Ohio Schools Moving From Toxic Site
MARION, Ohio (AP) _ Two schools built on a site contaminated with rusted barrels of cancer-causing chemicals would be rebuilt elsewhere under a preliminary agreement announced Friday.
The state, the Army Corps of Engineers and River Valley Local Schools also agreed in principle to develop the Marion County campus for industrial use.
``When you look at this at all sides, this is the cost-effective argument and the best way to go. To clean it up and maintain the school is too costly,″ River Valley Schools Superintendent Tom Shade said.
The 78-acre campus in Marion, about 40 miles north of Columbus, was once home to a U.S. Army depot used as a dump for spent solvents and other chemical wastes. The schools, which have 850 students total, were built in 1962.
An investigation began after questions were raised about leukemia cases among the high school’s graduates.
Nearly 70 current and former Marion County residents were diagnosed with leukemia between 1992 and 1996, and the state health department last July confirmed nine cases among River Valley High graduates. No cause has been found.
Contamination was found below the soil, and some athletic fields were abandoned and fenced off two years ago. Authorities say they still believe the site _ other than the six acres of fenced-off areas _ is safe for students and school staff.
But Gov. Bob Taft said that after at least six months of discussions, officials concluded that building a new campus would be cheaper than cleaning up the site enough for the schools to stay.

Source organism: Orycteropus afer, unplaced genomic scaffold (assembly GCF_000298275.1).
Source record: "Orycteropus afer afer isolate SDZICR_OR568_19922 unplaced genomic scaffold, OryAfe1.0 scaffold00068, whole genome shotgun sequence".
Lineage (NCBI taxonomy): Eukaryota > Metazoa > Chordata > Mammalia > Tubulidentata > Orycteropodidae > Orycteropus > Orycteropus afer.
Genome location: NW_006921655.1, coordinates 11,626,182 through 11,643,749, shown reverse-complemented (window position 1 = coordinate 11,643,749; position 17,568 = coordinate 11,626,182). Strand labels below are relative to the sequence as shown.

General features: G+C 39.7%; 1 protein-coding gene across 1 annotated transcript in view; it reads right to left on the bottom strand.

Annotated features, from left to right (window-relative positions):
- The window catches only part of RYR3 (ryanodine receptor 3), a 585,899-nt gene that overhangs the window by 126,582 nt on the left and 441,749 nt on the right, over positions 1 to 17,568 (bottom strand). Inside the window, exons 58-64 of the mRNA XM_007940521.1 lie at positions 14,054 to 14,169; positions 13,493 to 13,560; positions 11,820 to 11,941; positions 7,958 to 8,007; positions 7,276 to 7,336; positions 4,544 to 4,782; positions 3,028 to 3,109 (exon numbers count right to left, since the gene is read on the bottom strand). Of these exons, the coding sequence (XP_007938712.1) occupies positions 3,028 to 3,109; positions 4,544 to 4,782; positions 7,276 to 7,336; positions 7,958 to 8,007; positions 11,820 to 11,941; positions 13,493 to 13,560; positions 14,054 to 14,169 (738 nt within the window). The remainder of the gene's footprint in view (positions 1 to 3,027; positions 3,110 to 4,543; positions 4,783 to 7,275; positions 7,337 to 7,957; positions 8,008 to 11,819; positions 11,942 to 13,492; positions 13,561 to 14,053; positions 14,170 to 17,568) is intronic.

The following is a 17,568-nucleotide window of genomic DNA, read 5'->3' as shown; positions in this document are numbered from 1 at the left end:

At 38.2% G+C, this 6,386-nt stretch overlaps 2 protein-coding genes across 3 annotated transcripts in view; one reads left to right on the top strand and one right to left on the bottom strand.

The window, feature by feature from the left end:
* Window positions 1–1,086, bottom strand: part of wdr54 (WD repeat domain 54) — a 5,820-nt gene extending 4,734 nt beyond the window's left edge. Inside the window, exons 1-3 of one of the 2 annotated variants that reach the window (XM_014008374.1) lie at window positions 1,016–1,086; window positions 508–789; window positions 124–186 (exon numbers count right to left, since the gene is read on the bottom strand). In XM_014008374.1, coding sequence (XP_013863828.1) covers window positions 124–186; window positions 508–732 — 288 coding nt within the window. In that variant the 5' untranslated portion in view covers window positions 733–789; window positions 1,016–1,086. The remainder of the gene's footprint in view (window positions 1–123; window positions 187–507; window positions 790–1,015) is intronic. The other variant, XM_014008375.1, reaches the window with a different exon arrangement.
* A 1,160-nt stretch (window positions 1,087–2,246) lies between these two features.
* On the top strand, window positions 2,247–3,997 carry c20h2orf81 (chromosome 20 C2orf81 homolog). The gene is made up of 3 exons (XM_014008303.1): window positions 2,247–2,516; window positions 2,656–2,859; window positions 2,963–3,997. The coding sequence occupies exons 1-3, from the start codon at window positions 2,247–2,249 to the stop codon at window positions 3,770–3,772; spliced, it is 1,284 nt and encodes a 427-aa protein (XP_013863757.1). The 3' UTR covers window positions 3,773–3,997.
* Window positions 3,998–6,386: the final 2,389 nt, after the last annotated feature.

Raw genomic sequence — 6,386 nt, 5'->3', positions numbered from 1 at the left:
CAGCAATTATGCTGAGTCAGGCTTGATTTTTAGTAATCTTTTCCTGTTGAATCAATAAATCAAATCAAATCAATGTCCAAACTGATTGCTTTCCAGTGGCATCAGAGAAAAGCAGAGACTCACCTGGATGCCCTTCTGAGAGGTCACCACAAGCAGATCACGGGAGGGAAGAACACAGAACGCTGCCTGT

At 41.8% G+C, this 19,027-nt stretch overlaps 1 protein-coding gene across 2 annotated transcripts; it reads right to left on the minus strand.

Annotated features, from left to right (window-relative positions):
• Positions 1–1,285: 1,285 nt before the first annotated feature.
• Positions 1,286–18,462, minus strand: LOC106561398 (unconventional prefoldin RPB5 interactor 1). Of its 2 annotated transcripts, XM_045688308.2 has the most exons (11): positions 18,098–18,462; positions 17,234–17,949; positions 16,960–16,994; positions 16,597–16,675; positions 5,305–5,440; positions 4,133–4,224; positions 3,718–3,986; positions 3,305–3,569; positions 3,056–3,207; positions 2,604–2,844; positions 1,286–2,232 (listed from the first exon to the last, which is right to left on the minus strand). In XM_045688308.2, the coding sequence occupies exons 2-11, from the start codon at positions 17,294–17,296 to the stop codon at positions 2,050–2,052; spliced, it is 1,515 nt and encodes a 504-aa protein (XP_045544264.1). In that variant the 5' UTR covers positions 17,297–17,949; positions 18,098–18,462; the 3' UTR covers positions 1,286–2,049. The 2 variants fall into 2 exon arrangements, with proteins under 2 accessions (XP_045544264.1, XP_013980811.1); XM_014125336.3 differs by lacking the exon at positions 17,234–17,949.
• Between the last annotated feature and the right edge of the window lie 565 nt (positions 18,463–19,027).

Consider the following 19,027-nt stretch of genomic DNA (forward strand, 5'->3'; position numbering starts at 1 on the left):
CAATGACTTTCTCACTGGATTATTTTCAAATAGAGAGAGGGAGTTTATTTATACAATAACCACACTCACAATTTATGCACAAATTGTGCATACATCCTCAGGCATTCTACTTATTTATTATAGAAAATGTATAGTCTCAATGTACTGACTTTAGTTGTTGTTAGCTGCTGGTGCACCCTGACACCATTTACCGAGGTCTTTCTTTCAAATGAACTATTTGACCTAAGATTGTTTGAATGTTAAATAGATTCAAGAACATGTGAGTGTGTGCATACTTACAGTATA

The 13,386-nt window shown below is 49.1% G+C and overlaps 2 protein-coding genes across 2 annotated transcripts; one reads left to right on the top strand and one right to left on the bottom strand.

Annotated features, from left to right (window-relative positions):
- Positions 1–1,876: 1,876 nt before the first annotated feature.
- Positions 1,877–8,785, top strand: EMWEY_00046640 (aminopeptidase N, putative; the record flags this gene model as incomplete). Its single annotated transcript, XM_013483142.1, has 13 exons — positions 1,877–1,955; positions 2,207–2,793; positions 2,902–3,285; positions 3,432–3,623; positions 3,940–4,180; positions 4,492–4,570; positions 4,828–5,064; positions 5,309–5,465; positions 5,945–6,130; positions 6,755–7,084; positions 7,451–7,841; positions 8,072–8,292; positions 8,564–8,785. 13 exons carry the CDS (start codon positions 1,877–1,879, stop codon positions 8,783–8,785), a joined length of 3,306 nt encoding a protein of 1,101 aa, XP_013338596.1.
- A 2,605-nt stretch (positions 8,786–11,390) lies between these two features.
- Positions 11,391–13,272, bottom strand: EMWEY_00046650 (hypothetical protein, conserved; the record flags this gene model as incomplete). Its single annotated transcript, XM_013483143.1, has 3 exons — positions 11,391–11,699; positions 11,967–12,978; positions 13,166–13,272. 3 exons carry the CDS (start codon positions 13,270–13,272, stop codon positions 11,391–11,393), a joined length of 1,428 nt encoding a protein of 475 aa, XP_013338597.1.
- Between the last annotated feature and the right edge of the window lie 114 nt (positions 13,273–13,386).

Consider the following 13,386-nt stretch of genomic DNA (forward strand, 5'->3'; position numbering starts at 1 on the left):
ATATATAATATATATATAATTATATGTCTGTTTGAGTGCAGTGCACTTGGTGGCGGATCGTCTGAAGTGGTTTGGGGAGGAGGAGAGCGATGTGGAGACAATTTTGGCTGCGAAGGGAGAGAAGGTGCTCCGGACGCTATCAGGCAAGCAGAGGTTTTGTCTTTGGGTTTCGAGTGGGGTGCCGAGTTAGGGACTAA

``The soils have been investigated; they are clearly contaminated,″ he said. ``The school has already lost a significant part of its property for ballfields and play areas.″
English teacher Lisa Hollaway said Friday she has her doubts about the safety of the current site.
``We are getting mixed messages,″ Hollaway said. ``They tell us it’s safe, now they tell us we have to relocate. There must be something wrong if they’re making us move.″
The two schools were built on a portion of the former 640-acre Marion Engineering Depot where equipment was stored and repaired from World War II through the early 1960s. A nearby Ordnance Works made and stored bombs and ammunition. During the war, a prisoner-of-war camp also may have used pesticides and arsenic on POWs to get rid of lice.
Chris Jones, director of the Ohio Environmental Protection Agency, said the agency will continue to monitor the area while the students are on campus.
After the schools are moved, he said, it shouldn’t be difficult to get the site up to environmental standards for industrial use. No decision has been made on whether the school buildings themselves could be salvaged and used by industries.
Building new schools and cleaning the site would cost the Army Corps up to about $25 million for its share. Taft proposed that the state contribute about $4.7 million for the schools, with additional money for site redevelopment.
If the bond issue is approved in November, the new schools could open in August 2003, Shade said.